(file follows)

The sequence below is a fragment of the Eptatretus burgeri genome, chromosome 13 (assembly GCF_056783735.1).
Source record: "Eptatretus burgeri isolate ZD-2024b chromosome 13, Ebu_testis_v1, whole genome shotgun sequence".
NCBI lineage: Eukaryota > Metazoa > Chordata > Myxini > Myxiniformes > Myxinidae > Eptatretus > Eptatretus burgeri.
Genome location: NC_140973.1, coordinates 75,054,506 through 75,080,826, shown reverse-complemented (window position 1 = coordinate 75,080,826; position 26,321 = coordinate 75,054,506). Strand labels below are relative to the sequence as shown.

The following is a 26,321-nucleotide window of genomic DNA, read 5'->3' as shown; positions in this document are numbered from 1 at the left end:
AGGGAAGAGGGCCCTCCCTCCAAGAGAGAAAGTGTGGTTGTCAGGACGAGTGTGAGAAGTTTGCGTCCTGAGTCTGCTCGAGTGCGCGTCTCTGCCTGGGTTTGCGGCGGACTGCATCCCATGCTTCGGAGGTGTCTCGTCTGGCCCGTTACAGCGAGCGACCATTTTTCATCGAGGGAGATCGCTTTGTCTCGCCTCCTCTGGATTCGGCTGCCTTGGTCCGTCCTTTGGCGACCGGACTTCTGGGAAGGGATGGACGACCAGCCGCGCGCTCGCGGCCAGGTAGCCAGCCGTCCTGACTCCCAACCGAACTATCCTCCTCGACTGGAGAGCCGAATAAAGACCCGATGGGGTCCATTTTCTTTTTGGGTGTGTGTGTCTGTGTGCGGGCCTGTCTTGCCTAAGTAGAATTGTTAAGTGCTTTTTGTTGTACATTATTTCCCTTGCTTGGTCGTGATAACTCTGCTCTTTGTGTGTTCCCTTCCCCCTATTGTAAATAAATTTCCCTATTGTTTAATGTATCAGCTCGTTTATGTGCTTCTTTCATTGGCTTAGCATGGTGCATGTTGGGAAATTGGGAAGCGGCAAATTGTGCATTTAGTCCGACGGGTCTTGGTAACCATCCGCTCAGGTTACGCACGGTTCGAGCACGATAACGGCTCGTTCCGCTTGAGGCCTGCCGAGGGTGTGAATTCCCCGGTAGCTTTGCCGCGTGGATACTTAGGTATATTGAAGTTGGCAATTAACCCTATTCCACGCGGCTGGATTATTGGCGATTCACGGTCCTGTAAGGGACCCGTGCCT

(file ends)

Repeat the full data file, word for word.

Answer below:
The sequence below is a fragment of the Eptatretus burgeri genome, chromosome 13 (assembly GCF_056783735.1).
Source record: "Eptatretus burgeri isolate ZD-2024b chromosome 13, Ebu_testis_v1, whole genome shotgun sequence".
NCBI lineage: Eukaryota > Metazoa > Chordata > Myxini > Myxiniformes > Myxinidae > Eptatretus > Eptatretus burgeri.
Genome location: NC_140973.1, coordinates 75,054,506 through 75,080,826, shown reverse-complemented (window position 1 = coordinate 75,080,826; position 26,321 = coordinate 75,054,506). Strand labels below are relative to the sequence as shown.

The following is a 26,321-nucleotide window of genomic DNA, read 5'->3' as shown; positions in this document are numbered from 1 at the left end:
AGGGAAGAGGGCCCTCCCTCCAAGAGAGAAAGTGTGGTTGTCAGGACGAGTGTGAGAAGTTTGCGTCCTGAGTCTGCTCGAGTGCGCGTCTCTGCCTGGGTTTGCGGCGGACTGCATCCCATGCTTCGGAGGTGTCTCGTCTGGCCCGTTACAGCGAGCGACCATTTTTCATCGAGGGAGATCGCTTTGTCTCGCCTCCTCTGGATTCGGCTGCCTTGGTCCGTCCTTTGGCGACCGGACTTCTGGGAAGGGATGGACGACCAGCCGCGCGCTCGCGGCCAGGTAGCCAGCCGTCCTGACTCCCAACCGAACTATCCTCCTCGACTGGAGAGCCGAATAAAGACCCGATGGGGTCCATTTTCTTTTTGGGTGTGTGTGTCTGTGTGCGGGCCTGTCTTGCCTAAGTAGAATTGTTAAGTGCTTTTTGTTGTACATTATTTCCCTTGCTTGGTCGTGATAACTCTGCTCTTTGTGTGTTCCCTTCCCCCTATTGTAAATAAATTTCCCTATTGTTTAATGTATCAGCTCGTTTATGTGCTTCTTTCATTGGCTTAGCATGGTGCATGTTGGGAAATTGGGAAGCGGCAAATTGTGCATTTAGTCCGACGGGTCTTGGTAACCATCCGCTCAGGTTACGCACGGTTCGAGCACGATAACGGCTCGTTCCGCTTGAGGCCTGCCGAGGGTGTGAATTCCCCGGTAGCTTTGCCGCGTGGATACTTAGGTATATTGAAGTTGGCAATTAACCCTATTCCACGCGGCTGGATTATTGGCGATTCACGGTCCTGTAAGGGACCCGTGCCT